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18 September 2018 Photo Hanno Otto
Consecutive international win for OSM Camerata
The OSM Camerata is once again a winner, sharing the first prize in the Ictus International Music Competition with the Oklahoma State University.

If Einstein’s string theory had a musical undertone, one would think it is because of the sweet melodies of the Odeion School of Music Cameratas’ (OSMC) violins and cellos. It should therefore come as no surprise that OSMC won the 2018 International Ictus Music Competition, again. The ensemble has been paving the way to numerous successes since its inception in 2012.

This year, however, the OSMC is sharing the first prize with the Oklahoma State University Symphony Orchestra, under the direction of Dr Thomas Dickey. The OSMC’s competition recital for 2018 was conducted by principle conductor, Xavier Cloete. Acclaimed violist Elsabé Raath, joined the OSMC artistic team in 2017 as string clinician.

OSMC the jewel in crown

The OSMC is based at the Odeion School of Music (OSM) at the University of the Free State UFS) and was strategically founded as the OSM’s flagship ensemble with the main objective, creating a catalyst for excellence. “From a pedagogical perspective, it serves as a feasible incubator to nurture fully-rounded musicians who are thoroughly prepared for the demands of their trade as orchestral musicians, soloists and conductors,” said Marius Coetzee founder of the OSMC.

“Ms Raath also made her debut as conductor during the 2018 Ictus Music Competition where she conducted O Sacrum Convivium by Olivier Messiaen,” said Coetzee, founder of the OSMC. Elsabé was also conductor during the 2018 Ictus Music competition.

The OSMC’s concert programme for Ictus 2018 also consisted of works by Jacobus Gallus/Lance Phillip, Béla Bartók, Peteris Vasks/Keith Moss, as well as Johann Sebastian Bach.

Ictus an ideal platform


The Ictus International Music Competition is an online music competition for wind bands, orchestras and solo trumpet. It has been described by David Bilger of the Philadelphia Orchestra as “democratising music competitions”. Ictus was founded to make international music competitions more accessible though eliminating prohibitive travel costs, conference fees and visa issues. This was made possible through having the application and adjudication take place online only.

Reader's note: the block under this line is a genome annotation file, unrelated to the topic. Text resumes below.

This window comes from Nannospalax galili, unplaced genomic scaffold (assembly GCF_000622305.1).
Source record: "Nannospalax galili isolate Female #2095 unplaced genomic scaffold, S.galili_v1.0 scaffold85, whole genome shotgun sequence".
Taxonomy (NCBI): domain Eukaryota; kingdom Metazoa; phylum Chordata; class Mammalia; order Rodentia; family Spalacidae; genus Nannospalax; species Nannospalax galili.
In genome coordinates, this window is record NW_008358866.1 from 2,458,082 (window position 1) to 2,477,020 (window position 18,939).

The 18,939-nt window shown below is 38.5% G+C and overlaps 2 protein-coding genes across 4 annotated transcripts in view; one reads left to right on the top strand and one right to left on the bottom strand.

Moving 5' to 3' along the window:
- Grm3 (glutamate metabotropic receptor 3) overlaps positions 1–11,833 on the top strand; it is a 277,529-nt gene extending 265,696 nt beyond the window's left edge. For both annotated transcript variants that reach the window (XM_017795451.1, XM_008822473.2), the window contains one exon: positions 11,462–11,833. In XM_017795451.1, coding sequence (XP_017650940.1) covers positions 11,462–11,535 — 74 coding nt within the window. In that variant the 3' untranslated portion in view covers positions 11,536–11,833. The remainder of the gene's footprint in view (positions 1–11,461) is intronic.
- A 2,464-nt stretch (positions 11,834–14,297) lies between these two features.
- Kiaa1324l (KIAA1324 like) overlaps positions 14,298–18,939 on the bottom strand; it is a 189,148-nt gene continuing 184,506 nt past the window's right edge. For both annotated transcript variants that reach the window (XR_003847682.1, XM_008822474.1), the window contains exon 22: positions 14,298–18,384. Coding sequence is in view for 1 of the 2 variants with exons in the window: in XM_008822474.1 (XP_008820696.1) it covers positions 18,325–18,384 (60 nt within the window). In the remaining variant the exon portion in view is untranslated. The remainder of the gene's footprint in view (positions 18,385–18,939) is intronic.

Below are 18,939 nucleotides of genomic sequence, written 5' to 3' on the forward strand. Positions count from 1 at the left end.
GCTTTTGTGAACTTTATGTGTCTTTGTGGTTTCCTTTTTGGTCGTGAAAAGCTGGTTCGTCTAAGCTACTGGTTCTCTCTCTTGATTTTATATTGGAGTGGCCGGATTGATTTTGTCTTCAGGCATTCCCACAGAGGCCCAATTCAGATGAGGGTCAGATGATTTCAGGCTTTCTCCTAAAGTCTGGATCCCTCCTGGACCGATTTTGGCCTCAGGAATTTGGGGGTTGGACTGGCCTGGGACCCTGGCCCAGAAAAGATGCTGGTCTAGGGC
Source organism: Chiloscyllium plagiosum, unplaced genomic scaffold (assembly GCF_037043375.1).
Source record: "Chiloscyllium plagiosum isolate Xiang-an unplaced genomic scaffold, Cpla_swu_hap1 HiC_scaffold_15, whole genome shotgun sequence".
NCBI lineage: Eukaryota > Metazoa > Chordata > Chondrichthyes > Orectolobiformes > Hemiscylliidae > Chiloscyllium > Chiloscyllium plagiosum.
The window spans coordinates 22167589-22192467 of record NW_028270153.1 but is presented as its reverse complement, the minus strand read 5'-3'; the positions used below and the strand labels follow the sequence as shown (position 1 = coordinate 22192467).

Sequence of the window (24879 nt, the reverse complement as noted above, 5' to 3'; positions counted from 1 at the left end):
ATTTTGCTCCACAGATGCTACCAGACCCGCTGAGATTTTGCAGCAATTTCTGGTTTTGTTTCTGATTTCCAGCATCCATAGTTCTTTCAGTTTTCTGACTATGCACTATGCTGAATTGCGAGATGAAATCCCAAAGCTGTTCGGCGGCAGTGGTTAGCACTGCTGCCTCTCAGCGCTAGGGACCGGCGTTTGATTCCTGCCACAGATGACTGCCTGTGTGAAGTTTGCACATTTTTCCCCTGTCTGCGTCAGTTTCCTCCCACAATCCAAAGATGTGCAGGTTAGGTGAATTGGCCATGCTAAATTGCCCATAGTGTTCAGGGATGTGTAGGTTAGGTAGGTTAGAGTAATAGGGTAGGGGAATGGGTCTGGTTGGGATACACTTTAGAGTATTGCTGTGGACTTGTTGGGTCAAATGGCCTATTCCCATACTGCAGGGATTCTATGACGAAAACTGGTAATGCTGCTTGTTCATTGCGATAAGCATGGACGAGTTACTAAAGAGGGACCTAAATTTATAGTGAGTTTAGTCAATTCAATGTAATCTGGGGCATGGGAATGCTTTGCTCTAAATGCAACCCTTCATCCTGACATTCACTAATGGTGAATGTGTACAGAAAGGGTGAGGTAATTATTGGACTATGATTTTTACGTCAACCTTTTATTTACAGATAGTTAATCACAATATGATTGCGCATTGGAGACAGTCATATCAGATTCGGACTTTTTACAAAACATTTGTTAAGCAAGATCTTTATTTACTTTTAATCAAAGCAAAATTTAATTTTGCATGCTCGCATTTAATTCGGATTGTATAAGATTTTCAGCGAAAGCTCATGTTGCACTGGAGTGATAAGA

You can listen to OMSC Ictus submissions here:

Duo Seraphim Jabobus Gallus/Lance Phillip
Romanian Folk Dances/ Román népi táncok Béla Bartók
Kekatu Dziesma (Carnival Song) Peteris Vasks/Keith Moss

News Archive

Colloquium focuses on protection of reproductive and sexual health in Africa
2011-10-28

 
Proff. Charles Ngwena and Loot Pretorius, both from the Department of Constitutional Law and Philosophy of Law at the UFS.
Photo: Stephen Collett

Our Department of Constitutional Law and Philosophy of Law of the Faculty of Law recently convened a two-day colloquium with the theme, ‘Strengthening protection of reproductive and sexual health in Africa through human rights’.

The colloquium built upon the work of the university’s LLM Programme in Reproductive and Sexual Rights, which trains law graduates to become specialists in reproductive and sexual health as human rights. The LLM Programme was first established in 2005. The colloquium brought together delegates from different professional backgrounds, including academia, health sciences and human-rights advocates from across the African region as well as from abroad.
 
Delegates addressed the theme of the colloquium in sessions  organised around the topics: HIV/Aids and human rights; sexual health and sexual rights; reproductive health and rights; abortion-related issues; and the intersection between cultural and religious perspectives and sexual and reproductive health and rights.
 
According to Prof. Charles Ngwena, Director of the LLM Programme, and co-convener of the colloquium together with Dr Ebenezer Durojaye, Postdoctoral Fellow in the Department of Constitutional Law at the UFS, the discussions flowing from the papers were to:
  • identify a persistent gap or challenge in the respect, protection and realisation of reproductive and/or sexual health as a human right under African human rights systems; and
  • advance arguments and suggestions that are aimed at addressing the gap or challenge and ultimately strengthening African human rights systems.
To address the regional dimension of the colloquium, the papers  delivered ultimately addressed selected reproductive and/or sexual health or right issues from a regional rather than a mere country perspective so that the experiences and challenges of the African region are captured.

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